Purdue research computing resources for faculty among best in the nation
August 4, 2011
To gauge whether specific genes may play roles in diseases, Purdue statistics Professor Hyonho Chun often repeats her calculations thousands of times for each of thousands of genes.
That makes for a lot of heavyweight computation and it helps to have a heavy-duty computing system to do the work. Chun, a biological statistician with a focus on genomics, has one of the most powerful research supercomputers in the world at her disposal. She’s a faculty partner in Purdue’s Rossmann community cluster, which made the latest TOP500 supercomputers list.
The TOP500 Supercomputer Sites project has been ranking the 500 most powerful known systems twice a year since 1993 to track trends in high-performance computing. Purdue’s Coates cluster also made the latest list. The Steele cluster, built in 2008, made the list that year and in 2009.
Purdue now ranks fourth among U.S. academic institutions with systems listed and tops the Big Ten. Faculty partners and ITaP already are in the process of building another cluster, called Hansen, which is expected to be operational in September 2011 and should make the next TOP500 list.
Purdue faculty researchers wishing to see available hardware and to order capacity in the Hansen cluster can visit: http://www.rcac.purdue.edu/order/.
Like Rossmann, Coates and Steele, Hansen is part of Purdue’s 2010 Campus Technology Innovators Award-winning Community Cluster Program. The program is an ITaP partnership with faculty researchers — more than 100 to date, many of whom have invested in more than one of the clusters. The program has increased the research computing power available at Purdue by more than 10 times since it began in 2008.
Chun expects to need that kind of computing power even more as the research in her lab progresses. The standard now is to “divide and conquer,” to break genomes into manageable pieces for examination. But Chun and other researchers are looking to divide less and conquer more going forward.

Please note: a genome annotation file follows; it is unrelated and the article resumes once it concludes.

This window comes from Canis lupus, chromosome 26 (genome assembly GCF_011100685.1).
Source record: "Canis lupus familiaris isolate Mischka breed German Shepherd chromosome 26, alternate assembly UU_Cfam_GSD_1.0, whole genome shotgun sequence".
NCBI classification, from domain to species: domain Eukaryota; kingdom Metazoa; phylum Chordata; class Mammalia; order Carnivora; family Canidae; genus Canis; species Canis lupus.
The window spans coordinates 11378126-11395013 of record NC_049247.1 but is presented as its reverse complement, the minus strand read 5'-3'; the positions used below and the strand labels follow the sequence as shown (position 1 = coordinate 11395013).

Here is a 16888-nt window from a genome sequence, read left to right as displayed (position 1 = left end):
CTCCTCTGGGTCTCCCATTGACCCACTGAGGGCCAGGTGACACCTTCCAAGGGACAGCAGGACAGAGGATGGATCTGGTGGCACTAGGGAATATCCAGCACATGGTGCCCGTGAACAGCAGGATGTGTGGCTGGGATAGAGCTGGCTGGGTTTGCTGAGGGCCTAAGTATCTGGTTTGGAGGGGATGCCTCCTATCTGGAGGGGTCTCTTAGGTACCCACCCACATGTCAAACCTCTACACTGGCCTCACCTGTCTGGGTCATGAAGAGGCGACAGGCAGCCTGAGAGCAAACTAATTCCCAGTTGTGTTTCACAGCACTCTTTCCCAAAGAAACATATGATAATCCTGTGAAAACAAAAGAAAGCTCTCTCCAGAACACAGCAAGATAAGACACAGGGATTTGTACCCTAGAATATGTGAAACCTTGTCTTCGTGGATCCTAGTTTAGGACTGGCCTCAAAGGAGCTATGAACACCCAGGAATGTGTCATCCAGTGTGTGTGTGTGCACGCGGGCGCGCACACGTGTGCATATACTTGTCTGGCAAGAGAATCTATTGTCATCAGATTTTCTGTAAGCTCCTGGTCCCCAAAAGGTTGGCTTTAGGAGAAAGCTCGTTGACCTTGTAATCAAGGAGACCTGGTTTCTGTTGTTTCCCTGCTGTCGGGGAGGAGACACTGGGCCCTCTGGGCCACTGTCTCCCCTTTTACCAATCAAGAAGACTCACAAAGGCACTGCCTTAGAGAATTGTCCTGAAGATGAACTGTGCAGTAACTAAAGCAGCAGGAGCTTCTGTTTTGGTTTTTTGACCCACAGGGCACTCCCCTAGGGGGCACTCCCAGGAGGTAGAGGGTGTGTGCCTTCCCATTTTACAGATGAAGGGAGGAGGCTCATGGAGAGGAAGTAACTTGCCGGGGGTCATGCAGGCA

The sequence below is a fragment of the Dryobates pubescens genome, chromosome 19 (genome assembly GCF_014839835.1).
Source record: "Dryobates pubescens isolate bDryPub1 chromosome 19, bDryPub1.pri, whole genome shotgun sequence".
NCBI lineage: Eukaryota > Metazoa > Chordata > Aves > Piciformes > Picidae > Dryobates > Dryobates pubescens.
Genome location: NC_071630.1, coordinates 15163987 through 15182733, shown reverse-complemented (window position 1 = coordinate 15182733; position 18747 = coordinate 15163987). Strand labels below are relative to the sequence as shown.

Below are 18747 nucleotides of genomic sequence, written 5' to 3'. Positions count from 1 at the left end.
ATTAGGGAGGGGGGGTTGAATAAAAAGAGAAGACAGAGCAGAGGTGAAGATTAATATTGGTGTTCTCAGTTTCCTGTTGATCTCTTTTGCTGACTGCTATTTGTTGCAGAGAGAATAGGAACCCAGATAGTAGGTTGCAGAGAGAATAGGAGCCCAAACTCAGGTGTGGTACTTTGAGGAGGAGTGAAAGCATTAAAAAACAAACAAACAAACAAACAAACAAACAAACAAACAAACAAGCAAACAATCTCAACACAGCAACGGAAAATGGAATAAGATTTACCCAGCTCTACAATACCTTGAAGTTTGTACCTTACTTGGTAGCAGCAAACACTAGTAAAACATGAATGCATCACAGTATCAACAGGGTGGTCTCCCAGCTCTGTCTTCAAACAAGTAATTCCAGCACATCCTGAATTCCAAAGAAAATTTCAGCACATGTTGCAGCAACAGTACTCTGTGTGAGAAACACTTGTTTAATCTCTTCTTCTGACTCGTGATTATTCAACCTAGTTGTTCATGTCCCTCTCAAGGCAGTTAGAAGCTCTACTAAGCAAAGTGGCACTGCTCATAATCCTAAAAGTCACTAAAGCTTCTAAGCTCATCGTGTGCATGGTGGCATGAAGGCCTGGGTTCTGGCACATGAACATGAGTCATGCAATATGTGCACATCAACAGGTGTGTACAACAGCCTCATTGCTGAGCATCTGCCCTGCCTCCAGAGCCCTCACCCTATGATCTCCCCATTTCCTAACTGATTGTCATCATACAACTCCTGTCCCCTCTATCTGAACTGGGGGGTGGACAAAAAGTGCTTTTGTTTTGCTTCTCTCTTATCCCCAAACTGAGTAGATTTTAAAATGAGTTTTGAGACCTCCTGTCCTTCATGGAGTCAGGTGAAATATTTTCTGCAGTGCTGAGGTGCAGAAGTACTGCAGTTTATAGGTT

“You want to see more genes at one time,” she says. “My research is building in that direction.”
Rossmann is used cooperatively by faculty in aeronautics, biology, chemistry, engineering, nanotechnology, physics and statistics, among other fields. All told, Purdue’s three community clusters had delivered more than 300 million research computing hours to faculty and their students as of summer 2011.
Through community clustering, ITaP pools internal and external funds into a group purchase to garner better prices from vendors and make more computing power available for Purdue research projects than faculty and campus units could afford individually.
ITaP then installs, administers and maintains the community cluster systems, including security and user support, so researchers can concentrate on doing research rather than on running a high-performance computing system.
Community clustering also maximizes the use of resources by sharing computing power when it is idle. Researchers always have access to the capacity they purchase, and potentially more if they need it.
Medicinal chemistry and molecular pharmacology Professor Markus Lill has bought into all three community clusters for his research in computer-aided drug discovery, which focuses on identifying compounds that may lead to more effective drugs and fewer side effects.
“What was promised — price, maintenance, sharing of nodes — everything, I think, works nicely,” says Lill. His Rossmann participation came in conjunction with a National Institutes of Health-funded project exploring how the body metabolizes a variety of compounds, a process integral to drug efficacy.
As with the other clusters, ITaP surveyed faculty about their needs in deciding on Hansen’s specifications, such as storage and memory options, including a large memory option benefitting certain kinds of calculations.
Writer: Greg Kline, science and technology writer, Information Technology at Purdue (ITaP), 765-494-8167 (office), 765-426-8545 (mobile), email@example.com